Also, if the charge air cooler must be cleaned by removing the engine compartment access panel in the rear of the motorhome, what do you use to clean the charge air cooler?  A small garden sprayer perhaps?   Do you dilute the Simple Green cleaner?

Thanks for the help and education!

 

 

Charge Air Cooler Diagram.jpg

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Mike,

Sorry, not at home so no picture.

But yours and the vast majority of other DP's have  SANDWICHED cooling systems.  Air enters the fan shroud, the fan pushes it into the  CAC (first thing in the air flow-- it is what you see from the FRONT/bedroom or closet access when looking into the fan shroud.  Easy to tell as the inlet and outlet are LARGE-- they only carry AIR.

Behind the CAC (toward the rear of the coach and easily seen from the  back, outside of the coach) is the RADIATOR.

Indeed it is a pain to clean the front of the CAC.  Best product is Simple Green EXTREME, as it was developed for degreasing aluminum aircraft and will not harm the aluminum CAC.  Yes, you could use a small sprayer or just put some in a small spray bottle which will likely be easier to maneuver around the fan blades.

That and a garden hose with garden nozzle and be sure to wear OLD CLOTHES and cover the area around the the opening so Cindy doesn't put you in time out.

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Mike, This is a picture of the CAC / Radiator stack configuration.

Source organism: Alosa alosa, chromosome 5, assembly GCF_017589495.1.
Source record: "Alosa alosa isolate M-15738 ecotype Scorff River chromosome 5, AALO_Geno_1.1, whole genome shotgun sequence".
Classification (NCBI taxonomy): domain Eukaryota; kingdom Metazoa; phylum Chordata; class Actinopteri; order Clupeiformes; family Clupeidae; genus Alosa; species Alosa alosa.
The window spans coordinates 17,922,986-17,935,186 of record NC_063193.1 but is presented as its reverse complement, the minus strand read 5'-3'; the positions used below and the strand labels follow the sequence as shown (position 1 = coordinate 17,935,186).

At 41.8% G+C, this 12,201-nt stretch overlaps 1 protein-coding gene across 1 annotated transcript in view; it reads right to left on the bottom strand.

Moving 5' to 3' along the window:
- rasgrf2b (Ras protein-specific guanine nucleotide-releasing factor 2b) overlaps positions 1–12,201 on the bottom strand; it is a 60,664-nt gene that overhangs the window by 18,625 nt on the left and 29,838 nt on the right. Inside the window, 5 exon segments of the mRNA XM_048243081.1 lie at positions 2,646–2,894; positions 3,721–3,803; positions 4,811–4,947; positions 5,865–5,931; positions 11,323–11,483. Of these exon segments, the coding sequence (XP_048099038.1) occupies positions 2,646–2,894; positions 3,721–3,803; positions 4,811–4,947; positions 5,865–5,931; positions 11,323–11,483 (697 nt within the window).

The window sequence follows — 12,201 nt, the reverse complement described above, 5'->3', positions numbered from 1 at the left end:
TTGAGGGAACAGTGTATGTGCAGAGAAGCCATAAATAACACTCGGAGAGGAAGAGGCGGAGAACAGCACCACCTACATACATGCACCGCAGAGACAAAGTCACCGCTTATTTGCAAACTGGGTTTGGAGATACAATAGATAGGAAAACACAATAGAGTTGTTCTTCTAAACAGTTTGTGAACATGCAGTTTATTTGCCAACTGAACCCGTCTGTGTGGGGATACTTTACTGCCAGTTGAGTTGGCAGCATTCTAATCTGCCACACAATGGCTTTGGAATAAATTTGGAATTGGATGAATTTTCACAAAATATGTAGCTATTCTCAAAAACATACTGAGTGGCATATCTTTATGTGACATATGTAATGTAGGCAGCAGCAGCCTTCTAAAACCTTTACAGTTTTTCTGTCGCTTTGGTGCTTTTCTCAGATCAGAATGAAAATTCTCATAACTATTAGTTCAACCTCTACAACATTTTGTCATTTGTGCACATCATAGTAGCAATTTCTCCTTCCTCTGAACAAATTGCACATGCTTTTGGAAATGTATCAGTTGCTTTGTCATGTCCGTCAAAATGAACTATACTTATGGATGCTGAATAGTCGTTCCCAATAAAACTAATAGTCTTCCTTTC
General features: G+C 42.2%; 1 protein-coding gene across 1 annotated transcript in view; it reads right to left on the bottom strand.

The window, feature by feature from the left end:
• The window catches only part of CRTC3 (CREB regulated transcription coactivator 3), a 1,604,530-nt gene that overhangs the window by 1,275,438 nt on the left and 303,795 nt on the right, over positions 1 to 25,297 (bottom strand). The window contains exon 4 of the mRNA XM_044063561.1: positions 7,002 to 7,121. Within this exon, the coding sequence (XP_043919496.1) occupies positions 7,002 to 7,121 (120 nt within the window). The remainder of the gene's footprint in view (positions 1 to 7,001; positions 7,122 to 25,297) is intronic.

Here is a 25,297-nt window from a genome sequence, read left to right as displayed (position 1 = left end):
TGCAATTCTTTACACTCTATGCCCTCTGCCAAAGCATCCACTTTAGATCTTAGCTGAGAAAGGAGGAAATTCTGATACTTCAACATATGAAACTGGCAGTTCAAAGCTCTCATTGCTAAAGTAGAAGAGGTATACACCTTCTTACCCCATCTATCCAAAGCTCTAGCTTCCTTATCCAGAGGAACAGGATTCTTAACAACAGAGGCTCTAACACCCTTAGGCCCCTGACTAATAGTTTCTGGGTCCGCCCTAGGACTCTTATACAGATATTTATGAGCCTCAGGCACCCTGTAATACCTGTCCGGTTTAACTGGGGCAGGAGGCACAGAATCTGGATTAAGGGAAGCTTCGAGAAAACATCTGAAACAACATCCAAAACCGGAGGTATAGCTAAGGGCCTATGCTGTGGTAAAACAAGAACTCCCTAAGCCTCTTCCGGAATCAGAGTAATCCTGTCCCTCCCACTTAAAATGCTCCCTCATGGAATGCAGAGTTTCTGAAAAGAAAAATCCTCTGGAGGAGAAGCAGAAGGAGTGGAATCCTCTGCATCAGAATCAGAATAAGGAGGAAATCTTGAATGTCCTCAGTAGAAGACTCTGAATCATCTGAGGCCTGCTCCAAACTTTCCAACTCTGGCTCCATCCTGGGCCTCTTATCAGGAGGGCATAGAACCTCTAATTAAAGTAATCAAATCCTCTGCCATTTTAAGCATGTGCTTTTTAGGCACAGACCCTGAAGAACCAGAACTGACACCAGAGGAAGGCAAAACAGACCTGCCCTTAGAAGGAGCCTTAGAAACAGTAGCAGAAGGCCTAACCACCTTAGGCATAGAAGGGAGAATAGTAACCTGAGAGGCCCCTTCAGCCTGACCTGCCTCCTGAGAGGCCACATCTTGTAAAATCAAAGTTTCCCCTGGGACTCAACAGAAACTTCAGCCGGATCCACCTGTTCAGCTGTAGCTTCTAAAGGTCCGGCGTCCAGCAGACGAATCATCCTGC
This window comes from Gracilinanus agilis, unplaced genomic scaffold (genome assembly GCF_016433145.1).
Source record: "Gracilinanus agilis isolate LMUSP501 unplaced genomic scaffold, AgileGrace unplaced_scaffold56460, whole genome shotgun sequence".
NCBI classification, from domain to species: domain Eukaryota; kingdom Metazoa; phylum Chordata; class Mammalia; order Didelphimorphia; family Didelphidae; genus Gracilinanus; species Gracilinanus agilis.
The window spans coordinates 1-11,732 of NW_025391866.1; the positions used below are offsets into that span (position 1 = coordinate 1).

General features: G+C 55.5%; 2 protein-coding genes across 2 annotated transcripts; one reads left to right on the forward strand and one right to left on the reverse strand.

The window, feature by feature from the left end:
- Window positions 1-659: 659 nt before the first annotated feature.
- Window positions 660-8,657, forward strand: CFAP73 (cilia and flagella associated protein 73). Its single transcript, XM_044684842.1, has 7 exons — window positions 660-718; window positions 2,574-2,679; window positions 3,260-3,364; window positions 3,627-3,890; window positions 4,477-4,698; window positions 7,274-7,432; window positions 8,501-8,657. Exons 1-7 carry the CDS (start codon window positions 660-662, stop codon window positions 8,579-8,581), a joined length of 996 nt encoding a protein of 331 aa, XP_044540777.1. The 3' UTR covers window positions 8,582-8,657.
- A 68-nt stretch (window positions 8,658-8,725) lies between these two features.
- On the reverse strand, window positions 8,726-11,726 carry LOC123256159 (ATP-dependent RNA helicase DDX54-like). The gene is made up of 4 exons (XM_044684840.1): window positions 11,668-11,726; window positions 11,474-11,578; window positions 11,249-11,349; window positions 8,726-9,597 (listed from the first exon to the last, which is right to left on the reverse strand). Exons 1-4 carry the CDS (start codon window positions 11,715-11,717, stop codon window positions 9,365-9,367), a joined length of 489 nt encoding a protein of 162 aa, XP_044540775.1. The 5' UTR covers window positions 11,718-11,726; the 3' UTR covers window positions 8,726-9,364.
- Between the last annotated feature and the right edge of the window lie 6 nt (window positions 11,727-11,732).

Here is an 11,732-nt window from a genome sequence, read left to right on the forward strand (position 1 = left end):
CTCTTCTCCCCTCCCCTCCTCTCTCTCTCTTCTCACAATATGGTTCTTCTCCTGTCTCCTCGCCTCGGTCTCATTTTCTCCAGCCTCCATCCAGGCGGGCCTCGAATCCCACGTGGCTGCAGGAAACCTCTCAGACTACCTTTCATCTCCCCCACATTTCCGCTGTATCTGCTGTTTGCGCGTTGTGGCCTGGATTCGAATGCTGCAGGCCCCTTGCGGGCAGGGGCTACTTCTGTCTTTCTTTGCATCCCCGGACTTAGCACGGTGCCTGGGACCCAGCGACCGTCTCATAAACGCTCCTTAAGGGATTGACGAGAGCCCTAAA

CAC / Air Cooler is the top / smaller "air to air" radiator and the larger / bottom  portion is the coolant radiator.

Rich. 

 

IMAG0129.jpg

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OK, this is the picture of the "clean" CAC.  Yes, when looking from above, the CENTER (yes, the clean area) was the only easily visible area.

But, this picture tells the story.  YES, it was overheating.

Again, this is the front of the CAC (toward front of coach).

 

 

image.png.99c2c5f9a0bd5d0d14c31d1be0ad7570.png

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Ya, and consider intake manifold temperatures!  That is what the CAC is for-- to return very hot post-turbo intake air to close to ambient temperature.

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Brett, your picture of a dirty radiator is much better then the one I have on file, 

Damaged and dirty an not as well framed.

Rich.

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I think that I will stick to my two side radiators setup with those two huge squirrel cage fans to cool my turbo air. LOL!B)

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Great photos guys!! 

I clean ours annually on my winter portion of maintenance before I put it away for the season. Garden sprayer and Simple Green Extreme Motorsports. Monaco left me two access holes between the stack to get up in there and soak it down. I have a side radiator so its not so bad, but I still get some crud that is drawn in from Campgrounds without paved roads. Our coach has an aggressive fan drive hydraulic system (pre computer and wax valve design)

RV's require a lot of routine maintenance to keep them on the road (not to be confused with road side :P) this is just one more piece of the puzzle, along with checking electrical connections that is probably not published in any manual and no shop will perform it without asking, and I'd bet that most will just blow compressed air in and call it a day :o

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Great picture of a clogged CAC. 

Jim S, That is anouther of my pet peeves is the lack of instrumentation. I wonder what his EGT's were running with that mess. 

Bill 

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28 minutes ago, WILDEBILL308 said:

Great picture of a clogged CAC. 

Jim S, That is anouther of my pet peeves is the lack of instrumentation. I wonder what his EGT's were running with that mess. 

Bill 

I don't have a clue, Bill, but I assure you it was too high.